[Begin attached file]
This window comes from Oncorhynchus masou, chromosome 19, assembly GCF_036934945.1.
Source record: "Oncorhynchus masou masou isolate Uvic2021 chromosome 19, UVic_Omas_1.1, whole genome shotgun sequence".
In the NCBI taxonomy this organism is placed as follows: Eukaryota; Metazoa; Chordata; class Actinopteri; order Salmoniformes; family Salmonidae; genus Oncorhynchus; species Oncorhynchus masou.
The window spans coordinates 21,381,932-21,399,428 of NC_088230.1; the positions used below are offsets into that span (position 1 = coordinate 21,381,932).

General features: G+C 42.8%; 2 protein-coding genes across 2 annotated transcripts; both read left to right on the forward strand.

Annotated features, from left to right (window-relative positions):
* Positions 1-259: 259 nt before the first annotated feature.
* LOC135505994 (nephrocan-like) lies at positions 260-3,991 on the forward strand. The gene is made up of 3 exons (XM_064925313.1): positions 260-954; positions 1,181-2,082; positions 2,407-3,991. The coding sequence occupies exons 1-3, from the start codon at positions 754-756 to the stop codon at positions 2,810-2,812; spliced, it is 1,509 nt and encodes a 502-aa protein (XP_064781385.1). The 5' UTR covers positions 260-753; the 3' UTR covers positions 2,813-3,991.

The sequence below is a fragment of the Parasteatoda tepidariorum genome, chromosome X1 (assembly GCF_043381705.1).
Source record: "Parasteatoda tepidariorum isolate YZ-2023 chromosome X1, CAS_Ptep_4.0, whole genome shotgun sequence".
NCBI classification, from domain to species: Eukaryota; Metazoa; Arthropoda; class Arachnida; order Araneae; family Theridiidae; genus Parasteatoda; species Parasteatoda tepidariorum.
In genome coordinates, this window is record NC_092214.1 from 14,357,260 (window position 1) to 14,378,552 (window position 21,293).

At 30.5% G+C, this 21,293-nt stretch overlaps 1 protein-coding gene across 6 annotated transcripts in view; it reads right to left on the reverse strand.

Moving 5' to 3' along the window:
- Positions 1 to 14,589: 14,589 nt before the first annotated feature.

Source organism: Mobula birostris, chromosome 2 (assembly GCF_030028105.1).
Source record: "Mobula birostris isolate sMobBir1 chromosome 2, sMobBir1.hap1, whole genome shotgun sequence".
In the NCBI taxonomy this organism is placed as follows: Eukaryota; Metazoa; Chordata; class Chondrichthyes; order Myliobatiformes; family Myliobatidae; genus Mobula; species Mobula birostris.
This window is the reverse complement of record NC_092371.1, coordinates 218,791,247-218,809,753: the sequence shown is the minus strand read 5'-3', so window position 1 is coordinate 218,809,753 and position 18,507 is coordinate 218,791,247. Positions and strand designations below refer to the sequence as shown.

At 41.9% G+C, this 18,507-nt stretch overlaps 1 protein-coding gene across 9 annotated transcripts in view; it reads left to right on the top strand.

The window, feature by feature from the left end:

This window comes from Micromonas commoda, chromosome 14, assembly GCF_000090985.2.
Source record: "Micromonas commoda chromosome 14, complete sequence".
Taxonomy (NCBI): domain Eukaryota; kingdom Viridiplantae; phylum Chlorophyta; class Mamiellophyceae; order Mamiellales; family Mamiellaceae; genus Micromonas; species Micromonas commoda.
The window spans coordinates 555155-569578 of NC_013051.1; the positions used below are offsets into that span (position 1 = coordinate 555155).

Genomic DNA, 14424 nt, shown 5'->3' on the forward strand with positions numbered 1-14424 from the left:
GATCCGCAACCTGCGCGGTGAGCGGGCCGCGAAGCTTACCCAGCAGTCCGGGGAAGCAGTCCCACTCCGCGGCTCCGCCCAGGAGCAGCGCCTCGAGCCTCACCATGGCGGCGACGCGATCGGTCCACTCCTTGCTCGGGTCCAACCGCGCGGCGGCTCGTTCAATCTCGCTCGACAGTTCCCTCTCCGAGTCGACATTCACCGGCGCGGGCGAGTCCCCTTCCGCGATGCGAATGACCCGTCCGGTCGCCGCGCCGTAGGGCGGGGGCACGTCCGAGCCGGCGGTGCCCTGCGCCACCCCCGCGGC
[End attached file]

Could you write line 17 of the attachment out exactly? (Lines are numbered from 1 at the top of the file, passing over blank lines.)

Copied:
Source record: "Mobula birostris isolate sMobBir1 chromosome 2, sMobBir1.hap1, whole genome shotgun sequence".